2. Abstract

    In this study, we discuss the characterization and quantification of composite microstructures formed by the external field manipulation of high aspect ratio magnetic particles in an elastomeric matrix. In our prior work, we have demonstrated that the simultaneous application of electric and magnetic fields on hard magnetic particles with geometric anisotropy can create a hierarchy of structures at different length scales, which can be used to achieve a wide range of properties. We aim to characterize these hierarchical structures and relate them to final composite properties so we can achieve our ultimate goal of designing a material for a prescribed performance. The complex particle structures are formed during processing by using electric and magnetic fields, and they are then locked-in by curing the polymer matrix around the particles. The model materials used in the study are barium hexaferrite (BHF) particles and polydimethylsiloxane (PDMS) elastomer. BHF was selected for its hard magnetic properties and high geometric anisotropy. PDMS was selected for its good mechanical properties and its tunable curing kinetics. The resulting BHF-PDMS composites are magnetoactive, i.e., they will deform and actuate in response to magnetic fields. In order to investigate the resulting particle orientation, distribution and alignment and tomore »predict the composite’s macro scale properties, we developed techniques to quantify the particle structures.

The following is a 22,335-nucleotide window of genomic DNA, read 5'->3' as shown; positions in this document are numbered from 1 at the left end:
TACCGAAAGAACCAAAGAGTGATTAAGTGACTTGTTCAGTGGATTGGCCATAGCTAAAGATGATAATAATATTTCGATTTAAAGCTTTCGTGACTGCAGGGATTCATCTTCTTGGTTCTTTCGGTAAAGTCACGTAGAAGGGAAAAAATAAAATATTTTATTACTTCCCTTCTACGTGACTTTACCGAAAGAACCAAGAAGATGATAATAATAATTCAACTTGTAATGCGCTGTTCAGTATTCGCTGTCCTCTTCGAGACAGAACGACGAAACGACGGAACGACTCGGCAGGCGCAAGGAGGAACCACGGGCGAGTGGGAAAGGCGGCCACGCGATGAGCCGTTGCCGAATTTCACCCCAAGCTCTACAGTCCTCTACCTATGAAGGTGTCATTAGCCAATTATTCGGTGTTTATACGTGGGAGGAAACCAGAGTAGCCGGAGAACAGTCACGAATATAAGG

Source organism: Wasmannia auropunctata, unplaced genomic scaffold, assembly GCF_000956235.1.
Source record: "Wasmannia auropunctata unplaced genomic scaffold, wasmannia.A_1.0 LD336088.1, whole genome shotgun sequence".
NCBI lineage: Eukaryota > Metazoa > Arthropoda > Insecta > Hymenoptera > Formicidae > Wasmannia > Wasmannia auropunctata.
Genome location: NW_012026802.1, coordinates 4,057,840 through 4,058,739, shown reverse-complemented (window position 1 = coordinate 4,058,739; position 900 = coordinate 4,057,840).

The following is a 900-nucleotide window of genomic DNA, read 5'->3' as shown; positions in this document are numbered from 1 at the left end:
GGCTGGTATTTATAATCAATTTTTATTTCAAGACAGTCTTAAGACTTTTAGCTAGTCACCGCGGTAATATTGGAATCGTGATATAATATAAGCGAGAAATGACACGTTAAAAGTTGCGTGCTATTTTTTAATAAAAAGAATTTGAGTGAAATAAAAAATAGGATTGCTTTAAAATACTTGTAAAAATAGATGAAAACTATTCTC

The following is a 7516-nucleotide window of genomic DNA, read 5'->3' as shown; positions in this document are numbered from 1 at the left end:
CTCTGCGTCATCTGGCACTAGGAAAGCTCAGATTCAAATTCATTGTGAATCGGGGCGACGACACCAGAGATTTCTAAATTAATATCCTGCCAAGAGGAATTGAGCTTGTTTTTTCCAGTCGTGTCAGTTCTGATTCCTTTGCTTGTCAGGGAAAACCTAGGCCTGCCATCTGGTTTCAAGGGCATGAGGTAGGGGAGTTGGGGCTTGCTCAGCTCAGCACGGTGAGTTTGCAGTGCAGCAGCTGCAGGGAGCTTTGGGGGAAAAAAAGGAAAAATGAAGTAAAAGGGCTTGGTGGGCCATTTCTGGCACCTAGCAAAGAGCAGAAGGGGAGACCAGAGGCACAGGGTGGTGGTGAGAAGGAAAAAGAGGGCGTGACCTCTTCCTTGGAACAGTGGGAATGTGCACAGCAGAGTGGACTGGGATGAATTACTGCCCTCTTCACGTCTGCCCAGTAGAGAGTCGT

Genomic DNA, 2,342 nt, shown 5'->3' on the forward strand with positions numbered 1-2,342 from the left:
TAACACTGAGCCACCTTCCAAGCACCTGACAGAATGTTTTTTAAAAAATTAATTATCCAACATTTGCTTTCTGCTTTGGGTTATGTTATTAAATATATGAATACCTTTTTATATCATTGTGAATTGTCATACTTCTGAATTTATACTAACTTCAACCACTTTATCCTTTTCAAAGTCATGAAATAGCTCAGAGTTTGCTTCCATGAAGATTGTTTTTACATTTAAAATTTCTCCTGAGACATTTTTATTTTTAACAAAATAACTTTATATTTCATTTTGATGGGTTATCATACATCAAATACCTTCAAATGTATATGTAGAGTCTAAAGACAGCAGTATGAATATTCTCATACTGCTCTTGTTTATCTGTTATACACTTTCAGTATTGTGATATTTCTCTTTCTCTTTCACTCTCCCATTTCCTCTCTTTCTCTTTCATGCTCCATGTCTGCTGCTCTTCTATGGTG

The general framework we developed allows us to quantify and directly compare the microstructures created within the composites. To identify structures at the different length scales, images of the composite are taken using both optical microscopy and scanning electron microscopy. We then use ImageJ to analyze them and gather data on particle size, location, and orientation angle. The data is then exported to MATLAB, and is used to run a Minimum Spanning Tree Algorithm to classify the particle structures, and von Mises Distributions to quantify the alignment of said structures.